Researchers from MIT and the Qatar Computing Research Institute have developed a novel new facility in the current rush of interest towards computer vision – an algorithm that can identify overweight individuals based on their social media photos.

The paper Face-to-BMI: Using Computer Vision to Infer Body Mass Index on Social Media outlines how the team, led by Enes Kocabey, used a Reddit-derived image dataset developed by the Visual BMI Project to teach a computer how to understand facial topology that seems to indicated above-average Body Mass Index (BMI).

visual-bmi-projectThe dataset (consisting of 4206 faces in relatively arbitrary angles to camera) derives from a series of ‘before’ and ‘after’ pictures of people who have undertaken weight-loss regimes, isolating just the facial elements from the resulting photos, in order to establish some idea of baselines beyond which increased BMI might be indicated in the average person.

The researchers acknowledge the risk of perpetuating existing stereotypes when approaching this kind of qualitative assessment model, observing that ‘as African Americans have higher obesity rates in the US population, an automated system might learn a prior probability that increases the likelihood of a person to be labeled as obese simply based on their race.’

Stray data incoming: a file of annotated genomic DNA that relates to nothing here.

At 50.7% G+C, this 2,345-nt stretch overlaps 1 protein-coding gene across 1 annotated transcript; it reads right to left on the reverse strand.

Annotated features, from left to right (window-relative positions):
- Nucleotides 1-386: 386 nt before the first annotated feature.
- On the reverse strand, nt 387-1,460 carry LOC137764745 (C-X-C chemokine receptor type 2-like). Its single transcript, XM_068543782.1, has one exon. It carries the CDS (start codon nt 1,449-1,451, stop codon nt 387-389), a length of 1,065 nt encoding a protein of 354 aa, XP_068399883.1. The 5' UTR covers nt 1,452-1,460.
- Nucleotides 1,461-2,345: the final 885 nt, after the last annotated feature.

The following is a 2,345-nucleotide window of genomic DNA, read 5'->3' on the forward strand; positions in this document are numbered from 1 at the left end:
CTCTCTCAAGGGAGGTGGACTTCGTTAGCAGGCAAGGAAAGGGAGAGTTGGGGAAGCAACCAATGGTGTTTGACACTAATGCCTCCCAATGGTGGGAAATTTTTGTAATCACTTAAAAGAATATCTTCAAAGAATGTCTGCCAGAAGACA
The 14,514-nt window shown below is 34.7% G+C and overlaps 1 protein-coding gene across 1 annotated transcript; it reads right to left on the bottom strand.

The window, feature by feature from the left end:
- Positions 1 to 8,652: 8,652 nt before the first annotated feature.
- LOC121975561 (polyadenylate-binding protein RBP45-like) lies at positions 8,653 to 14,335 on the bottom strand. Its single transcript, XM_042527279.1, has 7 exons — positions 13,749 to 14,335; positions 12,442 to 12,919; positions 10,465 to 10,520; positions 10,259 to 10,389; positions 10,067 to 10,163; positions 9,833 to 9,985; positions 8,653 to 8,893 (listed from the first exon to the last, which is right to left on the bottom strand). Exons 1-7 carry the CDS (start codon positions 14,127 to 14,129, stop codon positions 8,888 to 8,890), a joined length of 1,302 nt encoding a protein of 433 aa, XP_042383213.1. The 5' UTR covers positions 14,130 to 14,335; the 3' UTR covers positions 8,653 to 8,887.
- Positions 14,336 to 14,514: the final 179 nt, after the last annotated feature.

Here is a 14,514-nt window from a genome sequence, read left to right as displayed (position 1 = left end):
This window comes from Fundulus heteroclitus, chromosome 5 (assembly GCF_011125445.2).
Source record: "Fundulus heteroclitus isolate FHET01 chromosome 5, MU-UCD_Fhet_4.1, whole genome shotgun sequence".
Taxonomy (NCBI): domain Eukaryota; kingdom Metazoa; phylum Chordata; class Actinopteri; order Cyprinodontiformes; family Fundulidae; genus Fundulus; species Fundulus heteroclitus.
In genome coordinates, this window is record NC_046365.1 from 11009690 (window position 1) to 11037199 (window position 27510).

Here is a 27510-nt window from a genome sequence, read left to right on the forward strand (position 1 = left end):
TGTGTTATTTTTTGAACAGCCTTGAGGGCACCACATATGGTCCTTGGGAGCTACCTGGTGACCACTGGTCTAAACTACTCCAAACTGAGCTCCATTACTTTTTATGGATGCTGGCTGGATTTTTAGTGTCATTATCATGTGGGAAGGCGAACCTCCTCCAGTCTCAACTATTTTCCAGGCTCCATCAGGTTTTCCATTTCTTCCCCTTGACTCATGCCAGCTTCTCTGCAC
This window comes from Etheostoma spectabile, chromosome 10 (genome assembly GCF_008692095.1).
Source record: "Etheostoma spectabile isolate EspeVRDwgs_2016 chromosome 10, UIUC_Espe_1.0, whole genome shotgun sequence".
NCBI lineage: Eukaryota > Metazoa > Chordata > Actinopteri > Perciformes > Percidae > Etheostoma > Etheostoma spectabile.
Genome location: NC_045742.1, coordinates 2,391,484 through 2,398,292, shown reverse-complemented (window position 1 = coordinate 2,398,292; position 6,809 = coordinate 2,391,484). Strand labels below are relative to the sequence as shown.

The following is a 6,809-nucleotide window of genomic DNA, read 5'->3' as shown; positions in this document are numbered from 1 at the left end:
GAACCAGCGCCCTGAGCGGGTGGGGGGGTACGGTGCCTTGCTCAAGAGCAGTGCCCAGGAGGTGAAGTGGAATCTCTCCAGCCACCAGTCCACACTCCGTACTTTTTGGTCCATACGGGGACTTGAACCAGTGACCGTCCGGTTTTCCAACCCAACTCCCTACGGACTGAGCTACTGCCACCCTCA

Nonetheless the tools developed are anticipated as more useful for studying blocks of populations rather than individuals – not only because of the ethical considerations that the scientists acknowledge, but because of the controversy around using BMI at a very granular level to assess individuals.

samples-of-BMI-face-index

Some research projects centred around evaluating facial characteristics have garnered criticism or controversy in recent times, such as one that claims to be able to predict a disposition towards criminality, and another from Microsoft which, though launched in a light-hearted manner, claims to be able to distinguish age from similar photos as the MIT/Qatar study over its Azure cloud framework.

The paper itself addresses some of the very concerns that the research might bring up for users:

‘Together with a person’s gender, age and race, their weight status is a publicly visible signal that can have profound influence on many aspects of their life. Most obviously, it can affect their health as having a larger BMI is linked to an increased risk of both cardio-vascular diseases and diabetes, though not necessarily in a straight-forward manner…

‘However, other aspects of the burden imposed by obesity come in the form of “fat shaming” and other forms of “sizeism”. For example, obesity is related to a lower income1 and part of the reason seems to be due to weight-based discrimination…Even among health professionals “sizeism” is so prevalent that it has become a health hazard as, when faced with overweight patients, care providers stop to look for alternative explanations for a medical condition.’

The team is making the project’s algorithms and scripts available to other institutions.